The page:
When first starting out with fly fishing you need to learn how and when to use the different casts and techniques for getting your line and ultimately the fly tied onto the end of the line out onto the water in a smooth and graceful manner.
You can't always be smooth and graceful (especially on long distance casts) but that is the general idea.
Generally you first learn to cast using the 10 and 2 technique of smoothly and evenly waving the fly rod back and forth as if you are standing in front of a large clock between the 10 o'clock and the 2 o'clock positions. The simplest way to think about this is to watch a metrodome rocking back and fourth with the arm being the fly rod. 10 and 2, 10 and 2, 10 and 2.
This is a gentle and graceful technique timed with the fly line moving overhead. The fly line and tippet should not snap like a whip crack! It should smoothly transition for the forward and back motion until landing gently on the water.
This is known as "false casting" and it is used to position the fly to the area on the surface of the water you want it to land or to let out additional line or both.
Beyond the basic fly cast technique there are some additional casting styles and techniques that can help you get your line out further or help in very specific situations when they arise.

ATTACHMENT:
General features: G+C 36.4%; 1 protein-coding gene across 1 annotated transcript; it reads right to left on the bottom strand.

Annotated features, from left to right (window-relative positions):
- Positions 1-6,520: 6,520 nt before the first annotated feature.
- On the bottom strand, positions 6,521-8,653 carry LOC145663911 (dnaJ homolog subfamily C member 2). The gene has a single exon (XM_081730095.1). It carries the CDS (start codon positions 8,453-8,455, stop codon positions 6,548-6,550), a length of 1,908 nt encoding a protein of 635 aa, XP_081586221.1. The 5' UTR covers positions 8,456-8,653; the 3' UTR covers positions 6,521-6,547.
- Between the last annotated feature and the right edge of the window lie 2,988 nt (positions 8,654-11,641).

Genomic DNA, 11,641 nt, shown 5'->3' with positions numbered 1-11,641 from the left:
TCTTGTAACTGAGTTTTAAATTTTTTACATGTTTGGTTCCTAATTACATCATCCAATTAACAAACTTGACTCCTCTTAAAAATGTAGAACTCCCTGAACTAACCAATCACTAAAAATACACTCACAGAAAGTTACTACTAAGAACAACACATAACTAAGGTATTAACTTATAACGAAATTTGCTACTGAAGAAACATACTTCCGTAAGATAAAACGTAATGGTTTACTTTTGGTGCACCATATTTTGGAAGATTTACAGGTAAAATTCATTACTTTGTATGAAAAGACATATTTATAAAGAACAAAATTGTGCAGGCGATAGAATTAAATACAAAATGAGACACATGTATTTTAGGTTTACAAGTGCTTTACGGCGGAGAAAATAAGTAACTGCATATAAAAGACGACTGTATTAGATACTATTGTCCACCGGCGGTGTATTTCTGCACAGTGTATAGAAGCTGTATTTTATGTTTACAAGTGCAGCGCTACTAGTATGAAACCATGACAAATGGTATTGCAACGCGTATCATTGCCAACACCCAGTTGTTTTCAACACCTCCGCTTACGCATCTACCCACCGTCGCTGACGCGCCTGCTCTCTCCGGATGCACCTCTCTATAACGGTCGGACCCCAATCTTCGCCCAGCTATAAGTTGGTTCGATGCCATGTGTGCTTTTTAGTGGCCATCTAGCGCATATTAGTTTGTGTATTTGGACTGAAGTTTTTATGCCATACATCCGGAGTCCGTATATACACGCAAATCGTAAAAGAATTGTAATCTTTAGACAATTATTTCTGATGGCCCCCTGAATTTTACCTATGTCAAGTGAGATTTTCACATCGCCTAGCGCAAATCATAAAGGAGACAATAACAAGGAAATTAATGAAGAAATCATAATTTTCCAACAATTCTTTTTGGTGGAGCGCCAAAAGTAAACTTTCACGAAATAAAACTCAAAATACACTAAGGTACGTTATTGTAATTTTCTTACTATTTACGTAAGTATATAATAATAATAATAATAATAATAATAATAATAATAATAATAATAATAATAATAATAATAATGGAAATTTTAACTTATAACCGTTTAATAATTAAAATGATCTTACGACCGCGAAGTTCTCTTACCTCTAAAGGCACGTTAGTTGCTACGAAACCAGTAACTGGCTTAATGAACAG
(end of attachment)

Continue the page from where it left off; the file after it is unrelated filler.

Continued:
Single Haul - If you learn no other casting techniques, you need to learn how to haul. A haul simply loads up the rod by pulling on the line and then releasing the line and shooting it through thereby adding distance to your cast.
Double Haul - For very long distance casts when paired up with a weight forward style line.
Shooting the Line - For adding distance onto your casts you need to learn how to effectively shoot the line. Shooting the line picks up the slack line coiled at your feet and pulls it out as you swing the rod forward as if finishing off a cast. Depending on the type of line you are using and the size and style of rod you can easily add ten or more feet of distance to your casts.
Roll Cast - For tight spots or brushy creeks when you can't get a full cast out behind you. The roll cast requires much practice to perfect without slop and splash landing your fly.
To roll cast you need very still water, start by slowly pulling on the line to get it moving back towards you and then quickly whip the rod tip forward and down with the tip moving in an almost circular pattern. This will "throw" a loop or roll down the line and can be used to add distance.
Slack Line Cast or S Cast - For putting extra "slack" into the line when it lands on the water to adjust for moving currents and avoiding drag on your dry fly.
Right at the end of a cast wiggle the rod tip back and forth which puts slack or S's into the line as it lands on the water.